This page is for cataloguing questions and tips that people may have.
At this point we have two questions:
1. Why are scary stories are found in nonfiction?
2. When the given call number results in books being separated when you want those books together, what helpful thoughts do people have?

The following two postings are responses from a question on ISLMANET. The question was, Why are scary stories are found in nonfiction?

As others have said, it's because they're based on folklore.

That said, it's *your* decision as to where to catalog things. Many items can be in several places in Dewey. Fiction should technically all be in the 800s, but that just gets silly! :)

In my building, we recently moved the Scary Stories series, the Short & Shivery series, the Dare to be Scared books, and similar items from the folklore section to our Short Stories collection. We'd already had The Dark-Thirty in our Short Stories collection, so it made sense to move them all there. There are several creepy collections of short stories, folklore, and/or a mix of the two, and the kids seem to have an easier time finding what they want.

When I'm cataloging items and I'm not sure where I want to put it, I do three things-- I look at what other items would be next to it in our current collection given number A or number B, I look at what other items in our collection have the same subject headings and where they're shelved, and I look up the items in the catalogs of my fellow schools and in my husband's public library consortium (they have somewhere around two dozen libraries!). It's amazing how different the numbers can be.

Here's where libraries in my husband's consortium have variously stuck the Scary Stories books:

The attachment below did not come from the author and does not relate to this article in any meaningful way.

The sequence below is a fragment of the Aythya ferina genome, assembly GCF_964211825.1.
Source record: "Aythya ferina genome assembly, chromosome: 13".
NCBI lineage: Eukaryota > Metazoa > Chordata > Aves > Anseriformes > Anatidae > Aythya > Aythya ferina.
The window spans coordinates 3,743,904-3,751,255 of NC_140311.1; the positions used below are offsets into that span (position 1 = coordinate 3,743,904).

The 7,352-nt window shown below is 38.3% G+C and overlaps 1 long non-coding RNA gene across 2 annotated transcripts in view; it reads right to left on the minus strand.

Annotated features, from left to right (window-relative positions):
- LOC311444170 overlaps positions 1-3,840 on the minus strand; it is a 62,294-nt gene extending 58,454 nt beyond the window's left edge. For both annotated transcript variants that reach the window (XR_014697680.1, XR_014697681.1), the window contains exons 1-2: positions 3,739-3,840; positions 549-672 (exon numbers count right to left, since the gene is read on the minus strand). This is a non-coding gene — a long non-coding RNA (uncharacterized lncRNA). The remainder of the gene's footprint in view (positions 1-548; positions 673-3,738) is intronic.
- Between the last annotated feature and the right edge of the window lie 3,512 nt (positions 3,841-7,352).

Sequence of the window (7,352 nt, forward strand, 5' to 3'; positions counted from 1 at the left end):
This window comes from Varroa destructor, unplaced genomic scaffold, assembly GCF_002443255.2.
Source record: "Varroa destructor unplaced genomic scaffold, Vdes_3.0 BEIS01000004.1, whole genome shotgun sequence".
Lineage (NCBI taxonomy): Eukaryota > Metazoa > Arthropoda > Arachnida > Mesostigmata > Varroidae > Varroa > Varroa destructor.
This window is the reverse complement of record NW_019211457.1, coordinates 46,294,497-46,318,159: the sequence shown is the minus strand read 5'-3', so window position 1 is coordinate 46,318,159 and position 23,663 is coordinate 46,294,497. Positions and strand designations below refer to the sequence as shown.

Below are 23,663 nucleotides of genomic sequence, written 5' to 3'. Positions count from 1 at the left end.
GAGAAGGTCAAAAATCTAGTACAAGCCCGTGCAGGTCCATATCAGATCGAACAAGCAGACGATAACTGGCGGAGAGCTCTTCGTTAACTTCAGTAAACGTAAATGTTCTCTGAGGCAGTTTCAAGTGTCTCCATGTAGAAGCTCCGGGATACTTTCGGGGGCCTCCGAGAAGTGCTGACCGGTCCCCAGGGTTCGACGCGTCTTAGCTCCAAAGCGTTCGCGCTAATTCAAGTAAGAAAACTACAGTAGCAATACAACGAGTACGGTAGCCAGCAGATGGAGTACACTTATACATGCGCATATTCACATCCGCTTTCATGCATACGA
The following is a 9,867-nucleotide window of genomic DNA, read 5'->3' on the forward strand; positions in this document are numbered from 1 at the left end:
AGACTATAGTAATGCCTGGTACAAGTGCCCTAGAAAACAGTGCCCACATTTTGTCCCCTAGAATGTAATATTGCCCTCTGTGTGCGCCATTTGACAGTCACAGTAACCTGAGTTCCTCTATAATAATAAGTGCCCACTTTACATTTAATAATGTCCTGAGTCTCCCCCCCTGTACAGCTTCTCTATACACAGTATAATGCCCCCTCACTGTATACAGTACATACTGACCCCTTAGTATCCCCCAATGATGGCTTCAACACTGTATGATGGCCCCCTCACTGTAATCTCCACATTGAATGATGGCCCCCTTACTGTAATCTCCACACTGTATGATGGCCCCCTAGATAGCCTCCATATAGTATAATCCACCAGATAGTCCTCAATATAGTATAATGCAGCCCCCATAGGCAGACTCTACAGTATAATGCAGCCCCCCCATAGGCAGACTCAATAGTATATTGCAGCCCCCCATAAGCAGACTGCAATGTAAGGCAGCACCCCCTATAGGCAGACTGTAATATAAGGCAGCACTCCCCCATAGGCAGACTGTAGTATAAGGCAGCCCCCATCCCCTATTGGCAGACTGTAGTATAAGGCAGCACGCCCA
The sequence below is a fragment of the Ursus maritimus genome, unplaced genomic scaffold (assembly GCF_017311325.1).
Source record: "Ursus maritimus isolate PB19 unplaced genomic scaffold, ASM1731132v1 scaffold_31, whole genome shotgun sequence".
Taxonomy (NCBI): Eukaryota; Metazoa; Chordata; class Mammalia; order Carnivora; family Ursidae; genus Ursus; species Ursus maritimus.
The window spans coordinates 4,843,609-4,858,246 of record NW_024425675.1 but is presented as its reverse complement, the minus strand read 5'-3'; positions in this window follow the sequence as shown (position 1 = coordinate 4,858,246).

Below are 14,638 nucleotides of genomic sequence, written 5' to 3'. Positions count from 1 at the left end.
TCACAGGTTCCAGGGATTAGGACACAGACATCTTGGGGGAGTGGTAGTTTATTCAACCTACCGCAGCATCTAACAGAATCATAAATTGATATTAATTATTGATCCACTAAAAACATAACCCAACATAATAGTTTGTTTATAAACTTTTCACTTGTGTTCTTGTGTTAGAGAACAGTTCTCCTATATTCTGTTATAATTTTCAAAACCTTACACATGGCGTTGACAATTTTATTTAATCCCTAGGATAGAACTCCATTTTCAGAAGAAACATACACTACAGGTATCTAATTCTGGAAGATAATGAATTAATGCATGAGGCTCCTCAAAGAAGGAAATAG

398.7 U.S.

This related question emerged from the question about why scarey books are in non-fiction: When the given call number results in books being separated when you want those books together, what helpful thoughts do people have?

For a similar comparison, look at all of the places where people stick the Chicken Soup for the Soul books:

155.4 [preteen, kids]
158.1 [most of them]
158.12 [most of them]
158.1280835 [teenage]
242 [christian teenage]
242.63 [christian teenage]
305.235 [teenage]
YA P [this means YA paperbacks]

Kate Hahn
Jewel Middle School
North Aurora, IL

Excellent advice from Kate Hahn!

I would only add a fourth (and final) consideration to Kate's three -
When I have established all the legitimate options in assigning a call
number (and thus establishing location of materials), I select the one
that would seem logical from my student's perspective. In other words,
where will it work best for the kids?

Example: American Girl original series would be scattered if assigned
call numbers are based on authors as is the standard. Obviously they
are accessible in the card catalog through the series search, but it
best serves my students if they are collocated. I hesitate to just give
this series their own shelf without reflecting that in the call number,
however, so I have assigned them a call number prefix of AG. I don't
recommend exceptional treatment of very many items, but it is my belief
that an exception, carefully weighed, can suit the needs of my clients.
So my American Girl books would look like this:



Marcia Brandt, Director of Library Media Services
Herscher, Bonfield and Reddick Grade Schools, Herscher CUSD #2, 510
North Main Street, Herscher, Illinois 60941
815 426-2242 x4102 /